What happens when a raptor and python cross paths – high up in a tree? One Wild Card member was astonished to witness this three-hour, deadly interaction.

Late last year Luis Da Cruz and his wife spent a few days at Ngwenya Lodge, situated on the southern boundary of the Kruger National Park. A leisurely stroll soon turned into an afternoon to remember when a two-metre-long python – high up in a tree – caught Luis’s attention.

The Kruger regular was even more astonished when he noticed the python was wrapped around a bird. “I could not believe our luck. While trying to work out exactly what type of bird the snake had caught, I was also desperately trying to get decent pictures. The snake was very high up, 25m plus, and the light was poor,” Luis recalls.

With many spectators, all speculating about what was happening, questions were plentiful. Did the python kill the black-shouldered kite in the tree or on the ground? If the python caught the bird on the ground, how did it get the bird up into the tree? Did the bird land close to the snake, already at home in the tree, and meet its match? And probably the most dreaded question of all: What would happen if the snake fell out of the tree?

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The Southern African python firmly grips its prey: an unfortunate black-shouldered kite. Pictures by Luis Da Cruz

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With the python dangling from a tree branch, it’s proving quite a task to swallow the bird.

To add to the drama, a pied crow showed up. “For at least 30 minutes, the crow desperately tried to disrupt the snake by pecking at its tail, trying to dislodge it from the tree, and making one almighty racket. It’s known that crows and snakes are natural enemies – this crow’s actions seemed to indicate that it was trying to get the snake to release the black-shouldered kite. I have never witnessed anything like this.”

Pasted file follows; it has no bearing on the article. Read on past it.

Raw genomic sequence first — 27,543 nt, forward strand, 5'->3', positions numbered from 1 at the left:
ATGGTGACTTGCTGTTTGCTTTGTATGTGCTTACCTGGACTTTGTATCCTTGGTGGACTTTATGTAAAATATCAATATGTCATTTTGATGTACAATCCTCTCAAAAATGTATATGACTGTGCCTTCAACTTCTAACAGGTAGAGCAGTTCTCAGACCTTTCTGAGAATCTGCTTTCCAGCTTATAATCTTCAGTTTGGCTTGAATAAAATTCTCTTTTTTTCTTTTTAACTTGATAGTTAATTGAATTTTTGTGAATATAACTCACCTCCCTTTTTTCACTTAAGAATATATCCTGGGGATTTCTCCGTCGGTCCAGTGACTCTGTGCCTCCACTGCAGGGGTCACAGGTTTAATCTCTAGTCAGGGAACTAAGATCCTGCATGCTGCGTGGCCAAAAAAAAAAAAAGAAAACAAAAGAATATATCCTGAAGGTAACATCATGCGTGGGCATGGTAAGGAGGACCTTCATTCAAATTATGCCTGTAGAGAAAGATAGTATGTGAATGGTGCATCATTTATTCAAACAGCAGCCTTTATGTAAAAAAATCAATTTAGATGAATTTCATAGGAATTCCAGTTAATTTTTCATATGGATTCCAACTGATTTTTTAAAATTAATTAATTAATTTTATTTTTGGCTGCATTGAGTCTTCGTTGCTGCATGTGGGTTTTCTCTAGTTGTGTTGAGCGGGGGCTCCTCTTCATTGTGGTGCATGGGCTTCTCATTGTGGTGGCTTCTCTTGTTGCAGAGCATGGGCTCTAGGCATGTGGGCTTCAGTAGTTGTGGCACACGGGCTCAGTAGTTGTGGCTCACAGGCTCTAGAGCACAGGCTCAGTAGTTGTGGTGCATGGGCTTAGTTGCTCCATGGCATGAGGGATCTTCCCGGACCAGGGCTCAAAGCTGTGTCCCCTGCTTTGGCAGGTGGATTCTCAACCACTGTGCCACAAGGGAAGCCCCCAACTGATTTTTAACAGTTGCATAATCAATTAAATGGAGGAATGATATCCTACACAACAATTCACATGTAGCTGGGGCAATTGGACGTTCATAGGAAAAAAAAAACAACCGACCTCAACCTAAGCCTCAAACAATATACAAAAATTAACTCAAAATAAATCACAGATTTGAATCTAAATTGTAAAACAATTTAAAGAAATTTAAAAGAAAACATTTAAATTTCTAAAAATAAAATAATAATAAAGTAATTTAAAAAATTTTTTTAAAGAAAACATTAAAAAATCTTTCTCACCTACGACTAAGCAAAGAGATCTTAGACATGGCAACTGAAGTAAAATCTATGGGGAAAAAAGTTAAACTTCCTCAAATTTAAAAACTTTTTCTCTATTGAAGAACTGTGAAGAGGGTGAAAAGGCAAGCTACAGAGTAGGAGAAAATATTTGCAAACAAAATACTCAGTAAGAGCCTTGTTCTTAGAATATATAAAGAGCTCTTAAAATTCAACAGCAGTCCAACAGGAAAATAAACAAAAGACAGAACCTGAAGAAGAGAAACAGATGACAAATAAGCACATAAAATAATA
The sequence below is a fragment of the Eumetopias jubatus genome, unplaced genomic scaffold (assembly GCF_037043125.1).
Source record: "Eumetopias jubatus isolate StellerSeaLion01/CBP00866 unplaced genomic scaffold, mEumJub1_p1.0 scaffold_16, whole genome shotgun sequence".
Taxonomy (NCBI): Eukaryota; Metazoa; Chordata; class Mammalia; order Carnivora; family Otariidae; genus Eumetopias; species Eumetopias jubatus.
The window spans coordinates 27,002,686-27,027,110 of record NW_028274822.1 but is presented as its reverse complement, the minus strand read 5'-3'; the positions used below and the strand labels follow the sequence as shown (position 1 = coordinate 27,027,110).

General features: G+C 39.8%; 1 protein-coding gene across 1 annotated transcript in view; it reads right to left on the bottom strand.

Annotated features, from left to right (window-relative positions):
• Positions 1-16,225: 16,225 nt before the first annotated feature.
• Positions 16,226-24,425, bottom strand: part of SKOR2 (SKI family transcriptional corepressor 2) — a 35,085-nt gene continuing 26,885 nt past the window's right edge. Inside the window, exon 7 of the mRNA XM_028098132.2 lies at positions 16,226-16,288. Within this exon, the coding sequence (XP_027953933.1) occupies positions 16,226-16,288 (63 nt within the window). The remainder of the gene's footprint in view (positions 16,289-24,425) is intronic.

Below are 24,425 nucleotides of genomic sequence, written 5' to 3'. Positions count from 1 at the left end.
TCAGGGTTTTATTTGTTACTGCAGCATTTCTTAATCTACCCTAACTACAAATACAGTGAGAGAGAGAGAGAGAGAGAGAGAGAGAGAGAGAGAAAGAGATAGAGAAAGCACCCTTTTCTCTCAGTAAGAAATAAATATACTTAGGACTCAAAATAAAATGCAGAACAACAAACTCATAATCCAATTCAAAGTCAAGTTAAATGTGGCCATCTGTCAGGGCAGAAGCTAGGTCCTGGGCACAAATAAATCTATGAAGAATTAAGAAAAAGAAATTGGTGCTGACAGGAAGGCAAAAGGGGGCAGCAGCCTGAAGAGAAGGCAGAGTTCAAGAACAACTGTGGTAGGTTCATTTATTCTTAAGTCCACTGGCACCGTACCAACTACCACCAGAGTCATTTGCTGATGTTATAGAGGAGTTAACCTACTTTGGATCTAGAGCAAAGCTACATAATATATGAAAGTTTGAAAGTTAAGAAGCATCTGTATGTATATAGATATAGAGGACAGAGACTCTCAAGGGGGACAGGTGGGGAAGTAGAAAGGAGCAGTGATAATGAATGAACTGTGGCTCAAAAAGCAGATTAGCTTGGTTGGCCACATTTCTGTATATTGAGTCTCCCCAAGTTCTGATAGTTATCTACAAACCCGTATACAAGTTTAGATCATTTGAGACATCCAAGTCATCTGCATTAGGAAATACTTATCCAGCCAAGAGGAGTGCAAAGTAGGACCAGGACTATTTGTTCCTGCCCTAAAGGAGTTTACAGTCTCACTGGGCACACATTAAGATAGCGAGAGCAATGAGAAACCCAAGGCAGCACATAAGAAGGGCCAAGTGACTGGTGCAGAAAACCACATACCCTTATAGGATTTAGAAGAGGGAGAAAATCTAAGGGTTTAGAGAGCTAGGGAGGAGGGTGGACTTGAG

Was the crow trying to rescue the kite or did it want to steal the snake’s meal? Let us know what you think.

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After three hours, the snake still hadn’t swallowed the motionless bird. “By now our necks were stiff from looking upwards all this time and we decided to move on. The next day, none of the other spectators could confirm what had happened in the end, everyone wishing that they had watched the entire interaction. Quite a few of the visitors suggested that this particular python is a regular in the area.”

An unsolved mystery

Snake expert Johan Marais identified the snake as a Southern African python (Python natalensis). This snake kills its prey by constriction and then swallows it whole.

“It’s quite unusual to see a python eating an adult bird in broad daylight. It is an ambush hunter and usually hides in bushes or grass to surprise its prey. How it got the bird up the tree is a bit of a mystery. Although they feed on mammals and birds, they are also known to take fish and leguaans. The maximum length for the Southern African python is just short of 6m.”